Thursday, May 07, 2020

1888 Message Study : Why Is Interpretation Needed?




Have you ever had a discouraging or depressing day or experience, and turned to the Bible for a promise or verse that would encourage you and lift your spirits out of darkness? I'm sure we all have. In my younger, and hopefully less insightful youth, I'd occasionally practice a method of Bible study that I've heard others use too – unfortunately. It's the, "close your eyes – pray – let the Bible fall open – point your finger blindly at a verse" method. Anybody else ever tried that method? I've actually heard some encouraging testimonies using this method – although I'd NEVER recommend it today.


One not so encouraging story using this method went as follows:


1st verse – "Judas . . . went out and hanged himself."  Matthew 27:5

          -not too encouraging, so let me try this again, and pray again – harder.


2nd verse – "Then Jesus said to him, 'Go and do likewise.'"  Luke 10:37

          -Wow, two in a row! Ok, Lord, I'll try this one more time!


3rd verse – "Jesus said to him, 'What you do, do quickly.'"  John 13:27

          -Oh no! Three strikes and you're out!


Clearly, this method has some pretty significant drawbacks. Our lesson is entitled, "Why is Interpretations Needed?", and our opening illustration makes that point. Approaching the Bible as above, which many of us have probably tried at one time or another, is not using the Bible the way God intended us to use it. The Bible is not a good luck charm.


A pastor tells the story of a Bible study group he was involved in where one of the women admitted to an illicit relationship with someone other than her husband. She justified the relationship by quoting Paul in Ephesians 4:24, "put on the NEW MAN".


Another youth pastor tells the story of a young man in his congregation who wanted to date one of the young women in the youth group, whose name was Grace. He saw his Biblical mandate in 1 Timothy 6:21, "Grace be with you."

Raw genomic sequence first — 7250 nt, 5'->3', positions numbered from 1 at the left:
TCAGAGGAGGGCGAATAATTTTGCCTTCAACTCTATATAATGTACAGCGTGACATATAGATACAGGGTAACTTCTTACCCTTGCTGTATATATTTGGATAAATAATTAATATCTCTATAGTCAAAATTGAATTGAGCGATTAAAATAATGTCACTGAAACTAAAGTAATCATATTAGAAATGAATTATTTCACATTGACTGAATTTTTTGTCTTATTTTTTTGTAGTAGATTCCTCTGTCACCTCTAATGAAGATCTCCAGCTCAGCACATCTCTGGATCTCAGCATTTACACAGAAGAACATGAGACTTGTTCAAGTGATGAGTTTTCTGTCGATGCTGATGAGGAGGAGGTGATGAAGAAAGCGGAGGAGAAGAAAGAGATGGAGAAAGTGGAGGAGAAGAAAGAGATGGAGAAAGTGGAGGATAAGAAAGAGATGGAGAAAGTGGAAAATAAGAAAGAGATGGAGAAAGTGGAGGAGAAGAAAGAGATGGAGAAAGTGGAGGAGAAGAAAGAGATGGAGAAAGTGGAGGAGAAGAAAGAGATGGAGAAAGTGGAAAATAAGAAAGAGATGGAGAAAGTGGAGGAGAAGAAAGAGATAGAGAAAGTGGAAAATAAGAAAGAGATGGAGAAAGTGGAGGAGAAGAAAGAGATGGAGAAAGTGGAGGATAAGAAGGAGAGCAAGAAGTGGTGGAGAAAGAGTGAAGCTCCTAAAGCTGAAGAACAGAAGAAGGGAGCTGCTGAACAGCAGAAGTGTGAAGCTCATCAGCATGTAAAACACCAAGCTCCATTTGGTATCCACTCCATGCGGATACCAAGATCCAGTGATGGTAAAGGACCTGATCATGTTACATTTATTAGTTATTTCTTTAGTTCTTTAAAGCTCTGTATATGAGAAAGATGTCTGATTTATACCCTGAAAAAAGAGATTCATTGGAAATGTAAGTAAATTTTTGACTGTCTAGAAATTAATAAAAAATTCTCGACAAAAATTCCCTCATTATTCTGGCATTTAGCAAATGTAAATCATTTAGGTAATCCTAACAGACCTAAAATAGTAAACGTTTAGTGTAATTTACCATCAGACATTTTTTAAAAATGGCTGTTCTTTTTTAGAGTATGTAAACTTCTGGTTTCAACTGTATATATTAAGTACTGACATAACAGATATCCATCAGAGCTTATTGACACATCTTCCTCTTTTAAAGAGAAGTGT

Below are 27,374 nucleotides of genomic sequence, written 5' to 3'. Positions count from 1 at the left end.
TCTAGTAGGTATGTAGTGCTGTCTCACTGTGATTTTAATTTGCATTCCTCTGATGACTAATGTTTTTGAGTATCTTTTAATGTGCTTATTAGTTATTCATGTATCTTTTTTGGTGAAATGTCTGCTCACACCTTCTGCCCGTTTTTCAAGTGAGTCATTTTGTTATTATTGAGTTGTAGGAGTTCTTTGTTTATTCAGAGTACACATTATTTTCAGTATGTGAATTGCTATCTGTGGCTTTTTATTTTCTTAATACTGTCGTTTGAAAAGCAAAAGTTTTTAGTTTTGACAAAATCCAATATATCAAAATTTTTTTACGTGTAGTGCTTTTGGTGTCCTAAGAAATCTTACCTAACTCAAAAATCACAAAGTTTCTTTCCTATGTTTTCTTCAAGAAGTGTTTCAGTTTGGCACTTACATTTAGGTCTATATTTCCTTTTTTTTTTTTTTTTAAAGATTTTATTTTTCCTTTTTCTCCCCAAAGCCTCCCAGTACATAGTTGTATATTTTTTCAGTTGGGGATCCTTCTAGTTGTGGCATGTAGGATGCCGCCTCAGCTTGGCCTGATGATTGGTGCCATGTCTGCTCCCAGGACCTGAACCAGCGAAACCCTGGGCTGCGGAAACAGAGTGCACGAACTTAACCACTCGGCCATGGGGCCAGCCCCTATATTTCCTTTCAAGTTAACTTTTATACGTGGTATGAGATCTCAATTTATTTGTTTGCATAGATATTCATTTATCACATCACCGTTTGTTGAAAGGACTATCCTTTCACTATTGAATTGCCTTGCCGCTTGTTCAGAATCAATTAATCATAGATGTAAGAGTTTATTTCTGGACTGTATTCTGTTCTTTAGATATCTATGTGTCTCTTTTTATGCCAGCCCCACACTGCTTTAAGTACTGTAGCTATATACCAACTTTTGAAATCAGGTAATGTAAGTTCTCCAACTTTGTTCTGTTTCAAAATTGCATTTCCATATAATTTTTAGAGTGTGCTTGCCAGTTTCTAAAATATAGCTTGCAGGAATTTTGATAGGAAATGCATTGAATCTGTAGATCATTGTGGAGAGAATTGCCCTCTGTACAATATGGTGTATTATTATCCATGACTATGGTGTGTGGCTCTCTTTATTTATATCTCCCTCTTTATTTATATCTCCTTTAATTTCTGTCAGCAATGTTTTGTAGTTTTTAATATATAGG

While these true stories and illustrations are obvious to most of us, they make the point of "why is interpretation needed". Primarily because our fallen human nature will use ANY means possible or necessary to preserve self and it's position and desires. We will twist, abstract, diminish, exalt, avoid, quote, and misquote – consciously or subconsciously – any and all Bible verses to support our position, our status (think of those defending slavery misusing the Bible), our self-identity, our "group", etc.


Remember, Satan was quoting Scripture in his temptations of Jesus. He was mis-using actual Bible verses to tempt Jesus to fall in to his kingdom. Our fallen natures will do no less to preserve our "selves", at the expense of God's kingdom. Jesus said to His disciples that people would put them out of church, and even kill them, and believe that they were doing God's service, because they didn't know God (John 16:2-3). These will be Bible (or other "scriptures") quoting people who in the end times will believe they are doing God's will.


But they won't have interpreted the Bible correctly. This is why interpretation is needed. While we would all agree with the statement that, "God said it. I believe it. And that settles it for me.", we can see from all the above evidence that we need wisdom and principles and humility to see what the Bible is trying to communicate to us through the lens of our fallenness.


It has been accurately said that, "reading is bringing meaning to words." So, the "meaning" we bring to the words is critical. When the Bible was originally written, there were no verses, no chapter divisions, no punctuation, and there were no spaces even between the words. And all the words were in capital letters. Take for example the "interpretation" of the following phrase.